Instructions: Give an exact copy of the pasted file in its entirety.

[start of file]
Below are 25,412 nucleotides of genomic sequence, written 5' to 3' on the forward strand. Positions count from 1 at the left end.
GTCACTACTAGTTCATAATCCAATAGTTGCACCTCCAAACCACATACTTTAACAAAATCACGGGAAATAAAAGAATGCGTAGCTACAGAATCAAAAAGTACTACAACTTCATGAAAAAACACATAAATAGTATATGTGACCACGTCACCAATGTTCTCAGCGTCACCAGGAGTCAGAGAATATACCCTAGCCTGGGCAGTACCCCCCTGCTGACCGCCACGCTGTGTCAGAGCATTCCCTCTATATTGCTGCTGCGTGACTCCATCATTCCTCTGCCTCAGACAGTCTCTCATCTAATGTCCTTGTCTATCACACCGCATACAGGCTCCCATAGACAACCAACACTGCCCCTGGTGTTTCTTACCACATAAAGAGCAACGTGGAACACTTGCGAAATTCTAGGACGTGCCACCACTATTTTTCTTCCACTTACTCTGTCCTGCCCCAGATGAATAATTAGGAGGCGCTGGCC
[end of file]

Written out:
Below are 25,412 nucleotides of genomic sequence, written 5' to 3' on the forward strand. Positions count from 1 at the left end.
GTCACTACTAGTTCATAATCCAATAGTTGCACCTCCAAACCACATACTTTAACAAAATCACGGGAAATAAAAGAATGCGTAGCTACAGAATCAAAAAGTACTACAACTTCATGAAAAAACACATAAATAGTATATGTGACCACGTCACCAATGTTCTCAGCGTCACCAGGAGTCAGAGAATATACCCTAGCCTGGGCAGTACCCCCCTGCTGACCGCCACGCTGTGTCAGAGCATTCCCTCTATATTGCTGCTGCGTGACTCCATCATTCCTCTGCCTCAGACAGTCTCTCATCTAATGTCCTTGTCTATCACACCGCATACAGGCTCCCATAGACAACCAACACTGCCCCTGGTGTTTCTTACCACATAAAGAGCAACGTGGAACACTTGCGAAATTCTAGGACGTGCCACCACTATTTTTCTTCCACTTACTCTGTCCTGCCCCAGATGAATAATTAGGAGGCGCTGGCC